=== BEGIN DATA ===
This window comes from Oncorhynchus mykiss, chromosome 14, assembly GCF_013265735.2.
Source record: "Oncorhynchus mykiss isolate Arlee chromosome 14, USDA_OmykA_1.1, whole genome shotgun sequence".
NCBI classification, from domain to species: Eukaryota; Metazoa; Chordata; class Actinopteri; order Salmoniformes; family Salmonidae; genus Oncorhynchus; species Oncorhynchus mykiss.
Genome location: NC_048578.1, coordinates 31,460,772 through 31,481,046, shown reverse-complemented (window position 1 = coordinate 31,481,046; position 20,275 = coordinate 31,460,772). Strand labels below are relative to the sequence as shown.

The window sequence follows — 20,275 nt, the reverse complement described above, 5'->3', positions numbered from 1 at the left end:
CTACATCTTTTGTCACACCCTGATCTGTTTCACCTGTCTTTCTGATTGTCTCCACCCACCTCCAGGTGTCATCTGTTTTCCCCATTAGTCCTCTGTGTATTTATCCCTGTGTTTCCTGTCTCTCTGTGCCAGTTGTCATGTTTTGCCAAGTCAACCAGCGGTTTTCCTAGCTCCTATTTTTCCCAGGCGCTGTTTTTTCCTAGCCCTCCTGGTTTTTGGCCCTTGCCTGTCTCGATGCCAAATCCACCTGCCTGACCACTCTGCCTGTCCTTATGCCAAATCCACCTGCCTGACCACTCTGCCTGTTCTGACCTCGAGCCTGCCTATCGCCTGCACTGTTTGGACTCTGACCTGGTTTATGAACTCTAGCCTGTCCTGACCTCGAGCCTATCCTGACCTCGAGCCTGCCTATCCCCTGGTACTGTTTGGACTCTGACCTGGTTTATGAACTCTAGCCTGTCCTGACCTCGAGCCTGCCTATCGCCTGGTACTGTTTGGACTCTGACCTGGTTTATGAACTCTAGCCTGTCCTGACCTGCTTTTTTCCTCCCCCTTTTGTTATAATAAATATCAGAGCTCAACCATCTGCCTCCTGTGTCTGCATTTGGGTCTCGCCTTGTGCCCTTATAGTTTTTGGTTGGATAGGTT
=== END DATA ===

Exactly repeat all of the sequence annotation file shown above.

This window comes from Oncorhynchus mykiss, chromosome 14, assembly GCF_013265735.2.
Source record: "Oncorhynchus mykiss isolate Arlee chromosome 14, USDA_OmykA_1.1, whole genome shotgun sequence".
NCBI classification, from domain to species: Eukaryota; Metazoa; Chordata; class Actinopteri; order Salmoniformes; family Salmonidae; genus Oncorhynchus; species Oncorhynchus mykiss.
Genome location: NC_048578.1, coordinates 31,460,772 through 31,481,046, shown reverse-complemented (window position 1 = coordinate 31,481,046; position 20,275 = coordinate 31,460,772). Strand labels below are relative to the sequence as shown.

The window sequence follows — 20,275 nt, the reverse complement described above, 5'->3', positions numbered from 1 at the left end:
CTACATCTTTTGTCACACCCTGATCTGTTTCACCTGTCTTTCTGATTGTCTCCACCCACCTCCAGGTGTCATCTGTTTTCCCCATTAGTCCTCTGTGTATTTATCCCTGTGTTTCCTGTCTCTCTGTGCCAGTTGTCATGTTTTGCCAAGTCAACCAGCGGTTTTCCTAGCTCCTATTTTTCCCAGGCGCTGTTTTTTCCTAGCCCTCCTGGTTTTTGGCCCTTGCCTGTCTCGATGCCAAATCCACCTGCCTGACCACTCTGCCTGTCCTTATGCCAAATCCACCTGCCTGACCACTCTGCCTGTTCTGACCTCGAGCCTGCCTATCGCCTGCACTGTTTGGACTCTGACCTGGTTTATGAACTCTAGCCTGTCCTGACCTCGAGCCTATCCTGACCTCGAGCCTGCCTATCCCCTGGTACTGTTTGGACTCTGACCTGGTTTATGAACTCTAGCCTGTCCTGACCTCGAGCCTGCCTATCGCCTGGTACTGTTTGGACTCTGACCTGGTTTATGAACTCTAGCCTGTCCTGACCTGCTTTTTTCCTCCCCCTTTTGTTATAATAAATATCAGAGCTCAACCATCTGCCTCCTGTGTCTGCATTTGGGTCTCGCCTTGTGCCCTTATAGTTTTTGGTTGGATAGGTT